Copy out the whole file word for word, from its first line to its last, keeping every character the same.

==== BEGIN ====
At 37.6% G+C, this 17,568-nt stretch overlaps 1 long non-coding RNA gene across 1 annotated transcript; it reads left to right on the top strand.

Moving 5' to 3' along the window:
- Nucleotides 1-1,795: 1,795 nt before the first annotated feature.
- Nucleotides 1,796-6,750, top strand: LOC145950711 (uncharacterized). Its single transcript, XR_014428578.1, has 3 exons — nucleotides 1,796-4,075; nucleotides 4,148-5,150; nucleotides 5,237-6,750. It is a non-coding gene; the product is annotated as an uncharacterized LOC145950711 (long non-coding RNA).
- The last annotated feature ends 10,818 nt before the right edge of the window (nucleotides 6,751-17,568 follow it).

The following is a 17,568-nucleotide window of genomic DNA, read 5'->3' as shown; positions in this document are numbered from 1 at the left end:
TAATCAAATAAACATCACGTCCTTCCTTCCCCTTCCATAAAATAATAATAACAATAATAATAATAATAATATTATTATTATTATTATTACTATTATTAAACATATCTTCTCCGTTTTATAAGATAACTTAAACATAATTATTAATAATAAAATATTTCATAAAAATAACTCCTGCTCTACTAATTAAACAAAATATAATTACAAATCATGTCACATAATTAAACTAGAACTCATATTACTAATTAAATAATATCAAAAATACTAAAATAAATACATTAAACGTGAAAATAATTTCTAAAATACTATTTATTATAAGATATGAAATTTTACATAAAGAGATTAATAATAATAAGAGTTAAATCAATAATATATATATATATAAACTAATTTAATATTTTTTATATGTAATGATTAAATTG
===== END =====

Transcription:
At 37.6% G+C, this 17,568-nt stretch overlaps 1 long non-coding RNA gene across 1 annotated transcript; it reads left to right on the top strand.

Moving 5' to 3' along the window:
- Nucleotides 1-1,795: 1,795 nt before the first annotated feature.
- Nucleotides 1,796-6,750, top strand: LOC145950711 (uncharacterized). Its single transcript, XR_014428578.1, has 3 exons — nucleotides 1,796-4,075; nucleotides 4,148-5,150; nucleotides 5,237-6,750. It is a non-coding gene; the product is annotated as an uncharacterized LOC145950711 (long non-coding RNA).
- The last annotated feature ends 10,818 nt before the right edge of the window (nucleotides 6,751-17,568 follow it).

The following is a 17,568-nucleotide window of genomic DNA, read 5'->3' as shown; positions in this document are numbered from 1 at the left end:
TAATCAAATAAACATCACGTCCTTCCTTCCCCTTCCATAAAATAATAATAACAATAATAATAATAATAATATTATTATTATTATTATTACTATTATTAAACATATCTTCTCCGTTTTATAAGATAACTTAAACATAATTATTAATAATAAAATATTTCATAAAAATAACTCCTGCTCTACTAATTAAACAAAATATAATTACAAATCATGTCACATAATTAAACTAGAACTCATATTACTAATTAAATAATATCAAAAATACTAAAATAAATACATTAAACGTGAAAATAATTTCTAAAATACTATTTATTATAAGATATGAAATTTTACATAAAGAGATTAATAATAATAAGAGTTAAATCAATAATATATATATATATAAACTAATTTAATATTTTTTATATGTAATGATTAAATTG